Dr. Calabrese went on to note that major depressive disorder (MDD) continues to be the most common misdiagnosis in bipolar disorder, an issue that “has huge ramifications.” One study found that about half of properly diagnosed hospitalized patients with MDD convert to bipolar depression over 20 years, at a constant rate of 0.5% and 1% per year for bipolar I and bipolar II, respectively ( J Affect Disord. 2005 Feb; 84[2-3]:149-57 ). “The big question that has intrigued a lot of people is, how do you distinguish bipolar disorder from MDD?” he asked. “There is no one place where MDD stops and bipolar disorder begins. Most patients have most symptoms of both illnesses. In our nomenclature, we’re supposed to say, ‘mania with mixed features,’ or ‘depression with mixed features,’ but it doesn’t work that way. From a clinical perspective, it means anything goes when it comes to treating people in the middle. The thing to do is look for symptoms of the other phase of the illness. The more symptoms you see at the other phase of the illness, treat that patient as if they had the other illness.”

Patients with bipolar disorder live the majority of their symptomatic lives in the depressed phase of the illness, he continued. In fact, one study estimated that the ratio of time spent depressed to hypomanic symptoms is 39:1 in bipolar II and 3:1 in bipolar I ( Arch Gen Psychiatry. 2003 Mar; 60[3]:261-9 ). Patients with bipolar I disorder “are not that hard to diagnose, but digging out hypomania in somebody who has spent a large portion of their time depressed is really difficult to do,” Dr. Calabrese said. “It’s just not possible, unless we meet with the family at the same time. Patients either don’t remember the symptoms they had when they were manic or mixed, or they don’t want to talk about it.”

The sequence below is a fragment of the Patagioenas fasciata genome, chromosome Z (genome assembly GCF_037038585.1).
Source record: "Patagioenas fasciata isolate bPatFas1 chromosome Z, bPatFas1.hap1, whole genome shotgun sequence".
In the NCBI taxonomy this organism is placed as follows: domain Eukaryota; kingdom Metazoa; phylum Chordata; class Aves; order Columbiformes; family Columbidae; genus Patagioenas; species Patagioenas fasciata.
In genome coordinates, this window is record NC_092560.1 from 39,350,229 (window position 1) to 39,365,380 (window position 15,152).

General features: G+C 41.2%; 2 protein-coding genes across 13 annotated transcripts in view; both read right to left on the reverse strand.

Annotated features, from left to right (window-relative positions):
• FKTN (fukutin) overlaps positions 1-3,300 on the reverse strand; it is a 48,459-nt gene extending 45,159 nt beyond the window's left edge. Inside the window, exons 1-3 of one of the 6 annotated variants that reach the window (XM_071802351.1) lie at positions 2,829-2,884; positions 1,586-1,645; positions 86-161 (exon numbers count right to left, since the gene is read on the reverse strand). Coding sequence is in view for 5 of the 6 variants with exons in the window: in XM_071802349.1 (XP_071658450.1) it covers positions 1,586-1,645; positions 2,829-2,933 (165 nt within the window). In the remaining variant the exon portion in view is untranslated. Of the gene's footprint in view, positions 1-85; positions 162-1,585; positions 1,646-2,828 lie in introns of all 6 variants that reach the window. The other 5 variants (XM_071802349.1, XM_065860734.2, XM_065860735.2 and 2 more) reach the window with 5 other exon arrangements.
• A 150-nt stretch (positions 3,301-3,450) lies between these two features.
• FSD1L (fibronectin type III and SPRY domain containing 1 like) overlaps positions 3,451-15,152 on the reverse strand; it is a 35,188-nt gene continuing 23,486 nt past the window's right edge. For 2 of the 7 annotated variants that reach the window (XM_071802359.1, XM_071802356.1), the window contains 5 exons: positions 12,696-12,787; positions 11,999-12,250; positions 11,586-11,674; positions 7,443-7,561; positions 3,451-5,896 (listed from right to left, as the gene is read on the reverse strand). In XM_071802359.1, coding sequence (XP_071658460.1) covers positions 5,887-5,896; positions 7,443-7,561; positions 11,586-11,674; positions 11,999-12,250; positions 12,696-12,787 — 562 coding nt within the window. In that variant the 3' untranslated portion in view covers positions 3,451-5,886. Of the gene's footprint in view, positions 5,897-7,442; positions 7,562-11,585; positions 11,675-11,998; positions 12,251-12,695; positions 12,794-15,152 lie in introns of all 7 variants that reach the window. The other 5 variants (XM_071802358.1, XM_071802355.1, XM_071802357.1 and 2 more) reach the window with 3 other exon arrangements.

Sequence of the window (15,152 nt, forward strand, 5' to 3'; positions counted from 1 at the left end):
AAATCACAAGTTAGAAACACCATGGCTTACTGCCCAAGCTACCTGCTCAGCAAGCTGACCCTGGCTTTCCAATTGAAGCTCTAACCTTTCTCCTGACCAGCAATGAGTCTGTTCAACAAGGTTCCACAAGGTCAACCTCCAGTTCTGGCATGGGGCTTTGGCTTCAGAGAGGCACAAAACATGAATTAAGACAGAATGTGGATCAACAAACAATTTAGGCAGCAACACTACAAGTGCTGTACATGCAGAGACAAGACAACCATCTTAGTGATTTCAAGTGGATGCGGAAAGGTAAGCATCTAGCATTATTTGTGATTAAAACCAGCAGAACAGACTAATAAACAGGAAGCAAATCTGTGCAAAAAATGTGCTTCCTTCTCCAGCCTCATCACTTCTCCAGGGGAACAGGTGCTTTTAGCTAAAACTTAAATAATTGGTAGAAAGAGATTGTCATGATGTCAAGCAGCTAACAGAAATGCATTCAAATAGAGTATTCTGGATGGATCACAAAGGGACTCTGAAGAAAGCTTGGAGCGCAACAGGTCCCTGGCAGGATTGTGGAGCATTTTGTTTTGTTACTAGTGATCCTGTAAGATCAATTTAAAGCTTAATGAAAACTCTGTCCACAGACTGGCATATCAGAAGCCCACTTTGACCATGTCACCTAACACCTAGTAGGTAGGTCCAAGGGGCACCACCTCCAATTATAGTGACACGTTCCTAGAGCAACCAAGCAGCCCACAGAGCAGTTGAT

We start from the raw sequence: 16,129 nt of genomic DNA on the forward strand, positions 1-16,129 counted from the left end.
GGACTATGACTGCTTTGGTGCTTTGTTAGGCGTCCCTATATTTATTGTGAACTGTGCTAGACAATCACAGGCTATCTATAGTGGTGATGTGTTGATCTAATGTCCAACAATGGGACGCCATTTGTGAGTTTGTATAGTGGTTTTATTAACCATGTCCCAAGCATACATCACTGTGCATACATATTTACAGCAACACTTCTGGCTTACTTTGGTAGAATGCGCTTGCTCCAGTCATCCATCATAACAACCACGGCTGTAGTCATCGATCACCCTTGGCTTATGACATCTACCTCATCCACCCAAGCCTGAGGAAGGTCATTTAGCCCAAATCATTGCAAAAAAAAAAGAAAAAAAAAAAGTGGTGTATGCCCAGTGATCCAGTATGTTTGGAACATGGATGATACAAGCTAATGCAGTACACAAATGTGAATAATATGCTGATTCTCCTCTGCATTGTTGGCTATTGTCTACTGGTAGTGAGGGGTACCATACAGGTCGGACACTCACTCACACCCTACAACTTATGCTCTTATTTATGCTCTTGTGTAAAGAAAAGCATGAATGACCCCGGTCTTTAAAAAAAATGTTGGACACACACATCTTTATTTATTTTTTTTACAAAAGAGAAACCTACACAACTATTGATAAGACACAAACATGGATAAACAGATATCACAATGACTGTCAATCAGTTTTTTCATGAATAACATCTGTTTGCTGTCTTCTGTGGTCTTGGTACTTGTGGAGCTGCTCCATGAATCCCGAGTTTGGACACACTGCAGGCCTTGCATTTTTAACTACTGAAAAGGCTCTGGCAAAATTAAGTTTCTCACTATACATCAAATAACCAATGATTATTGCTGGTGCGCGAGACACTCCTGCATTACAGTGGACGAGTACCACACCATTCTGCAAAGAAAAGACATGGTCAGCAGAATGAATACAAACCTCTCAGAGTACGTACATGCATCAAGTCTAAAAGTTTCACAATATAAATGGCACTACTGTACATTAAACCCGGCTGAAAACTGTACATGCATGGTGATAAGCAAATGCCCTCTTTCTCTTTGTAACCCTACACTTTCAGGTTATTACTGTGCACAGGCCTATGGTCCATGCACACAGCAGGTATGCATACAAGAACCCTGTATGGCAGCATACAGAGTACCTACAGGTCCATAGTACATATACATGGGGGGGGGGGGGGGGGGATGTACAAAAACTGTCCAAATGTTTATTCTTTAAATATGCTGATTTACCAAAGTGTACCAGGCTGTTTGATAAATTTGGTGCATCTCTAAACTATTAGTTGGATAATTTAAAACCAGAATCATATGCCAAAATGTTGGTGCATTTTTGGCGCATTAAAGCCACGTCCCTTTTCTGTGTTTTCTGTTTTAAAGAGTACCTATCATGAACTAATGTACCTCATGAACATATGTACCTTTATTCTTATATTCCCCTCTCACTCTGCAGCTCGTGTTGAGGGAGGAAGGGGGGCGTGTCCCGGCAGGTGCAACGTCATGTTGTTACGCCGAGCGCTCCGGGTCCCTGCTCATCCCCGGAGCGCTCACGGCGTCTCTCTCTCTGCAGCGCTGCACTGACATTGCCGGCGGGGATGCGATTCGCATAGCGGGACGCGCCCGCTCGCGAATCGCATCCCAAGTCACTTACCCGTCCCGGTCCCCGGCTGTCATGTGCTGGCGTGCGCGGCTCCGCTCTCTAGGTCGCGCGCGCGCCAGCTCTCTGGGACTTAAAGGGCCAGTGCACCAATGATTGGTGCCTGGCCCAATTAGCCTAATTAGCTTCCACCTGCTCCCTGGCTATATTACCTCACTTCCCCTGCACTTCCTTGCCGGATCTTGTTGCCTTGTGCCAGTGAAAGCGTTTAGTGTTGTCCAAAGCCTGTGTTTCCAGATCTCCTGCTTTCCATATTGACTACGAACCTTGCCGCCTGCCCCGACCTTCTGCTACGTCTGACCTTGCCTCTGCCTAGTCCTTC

He concluded his remarks by revisiting the Global Burden of Disease study, which found that patients with mental and substance use face a lifespan that’s shortened by an average of 10 years. Some 67% of this premature mortality is tied to the earlier onset of chronic conditions such as cardiovascular disease, diabetes mellitus, and chronic obstructive pulmonary disease, while suicide only accounted for 17.5% of early deaths. “Therefore, when treating bipolar disorder, look for co-occurring medical illness, signs of metabolic burden, and unhealthy lifestyle behaviors, such as obesity, smoking, physical inactivity, and poor diet,” he said. Other emerging data suggest that in patients with bipolar disorder, premature death tied to cardiovascular disease exceeds that tied to suicide ( Ann Clin Psychiatry. 2011 Feb;23[1]:40-7 ). “It’s almost as if we need a nurse seeing our patients before or after we see them, to counsel them about healthy living and how, over time, lifespan is shortened if you don’t get this illness treated,” he said.

Dr. Calabrese reported having numerous financial ties to the pharmaceutical industry.

dbrunk@frontlinemedcom.com